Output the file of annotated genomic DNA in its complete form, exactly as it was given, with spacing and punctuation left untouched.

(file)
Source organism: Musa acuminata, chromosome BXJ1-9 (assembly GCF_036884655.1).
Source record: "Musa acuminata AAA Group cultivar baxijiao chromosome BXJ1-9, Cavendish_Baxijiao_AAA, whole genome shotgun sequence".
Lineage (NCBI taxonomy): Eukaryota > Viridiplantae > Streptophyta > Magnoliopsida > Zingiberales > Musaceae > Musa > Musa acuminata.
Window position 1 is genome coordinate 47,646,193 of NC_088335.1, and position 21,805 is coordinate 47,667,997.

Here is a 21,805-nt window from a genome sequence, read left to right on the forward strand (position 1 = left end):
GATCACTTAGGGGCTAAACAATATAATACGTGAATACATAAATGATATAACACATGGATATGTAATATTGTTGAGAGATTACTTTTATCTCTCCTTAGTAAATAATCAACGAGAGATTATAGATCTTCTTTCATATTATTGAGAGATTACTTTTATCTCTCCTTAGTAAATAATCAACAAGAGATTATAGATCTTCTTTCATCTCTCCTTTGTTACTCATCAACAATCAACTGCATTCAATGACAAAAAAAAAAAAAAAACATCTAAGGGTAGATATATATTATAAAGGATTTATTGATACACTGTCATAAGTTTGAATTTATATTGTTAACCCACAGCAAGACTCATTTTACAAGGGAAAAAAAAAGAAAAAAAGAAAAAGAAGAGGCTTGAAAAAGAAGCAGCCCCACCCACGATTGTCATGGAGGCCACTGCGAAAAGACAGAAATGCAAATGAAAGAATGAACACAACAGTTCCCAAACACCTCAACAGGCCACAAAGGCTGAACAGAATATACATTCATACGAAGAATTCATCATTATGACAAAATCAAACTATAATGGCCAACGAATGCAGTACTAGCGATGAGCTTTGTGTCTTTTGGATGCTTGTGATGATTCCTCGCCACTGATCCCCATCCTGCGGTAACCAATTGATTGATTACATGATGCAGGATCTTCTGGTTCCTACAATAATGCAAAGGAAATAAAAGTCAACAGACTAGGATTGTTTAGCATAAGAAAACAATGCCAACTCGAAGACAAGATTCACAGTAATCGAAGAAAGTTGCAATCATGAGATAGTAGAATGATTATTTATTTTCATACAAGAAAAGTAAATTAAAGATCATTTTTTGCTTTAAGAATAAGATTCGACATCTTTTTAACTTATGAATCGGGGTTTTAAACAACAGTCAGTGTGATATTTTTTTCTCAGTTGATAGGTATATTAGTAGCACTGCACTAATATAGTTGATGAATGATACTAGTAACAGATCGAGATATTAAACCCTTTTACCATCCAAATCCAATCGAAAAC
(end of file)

Source organism: Musa acuminata, chromosome BXJ1-9 (assembly GCF_036884655.1).
Source record: "Musa acuminata AAA Group cultivar baxijiao chromosome BXJ1-9, Cavendish_Baxijiao_AAA, whole genome shotgun sequence".
Lineage (NCBI taxonomy): Eukaryota > Viridiplantae > Streptophyta > Magnoliopsida > Zingiberales > Musaceae > Musa > Musa acuminata.
Window position 1 is genome coordinate 47,646,193 of NC_088335.1, and position 21,805 is coordinate 47,667,997.

Here is a 21,805-nt window from a genome sequence, read left to right on the forward strand (position 1 = left end):
GATCACTTAGGGGCTAAACAATATAATACGTGAATACATAAATGATATAACACATGGATATGTAATATTGTTGAGAGATTACTTTTATCTCTCCTTAGTAAATAATCAACGAGAGATTATAGATCTTCTTTCATATTATTGAGAGATTACTTTTATCTCTCCTTAGTAAATAATCAACAAGAGATTATAGATCTTCTTTCATCTCTCCTTTGTTACTCATCAACAATCAACTGCATTCAATGACAAAAAAAAAAAAAAAACATCTAAGGGTAGATATATATTATAAAGGATTTATTGATACACTGTCATAAGTTTGAATTTATATTGTTAACCCACAGCAAGACTCATTTTACAAGGGAAAAAAAAAGAAAAAAAGAAAAAGAAGAGGCTTGAAAAAGAAGCAGCCCCACCCACGATTGTCATGGAGGCCACTGCGAAAAGACAGAAATGCAAATGAAAGAATGAACACAACAGTTCCCAAACACCTCAACAGGCCACAAAGGCTGAACAGAATATACATTCATACGAAGAATTCATCATTATGACAAAATCAAACTATAATGGCCAACGAATGCAGTACTAGCGATGAGCTTTGTGTCTTTTGGATGCTTGTGATGATTCCTCGCCACTGATCCCCATCCTGCGGTAACCAATTGATTGATTACATGATGCAGGATCTTCTGGTTCCTACAATAATGCAAAGGAAATAAAAGTCAACAGACTAGGATTGTTTAGCATAAGAAAACAATGCCAACTCGAAGACAAGATTCACAGTAATCGAAGAAAGTTGCAATCATGAGATAGTAGAATGATTATTTATTTTCATACAAGAAAAGTAAATTAAAGATCATTTTTTGCTTTAAGAATAAGATTCGACATCTTTTTAACTTATGAATCGGGGTTTTAAACAACAGTCAGTGTGATATTTTTTTCTCAGTTGATAGGTATATTAGTAGCACTGCACTAATATAGTTGATGAATGATACTAGTAACAGATCGAGATATTAAACCCTTTTACCATCCAAATCCAATCGAAAAC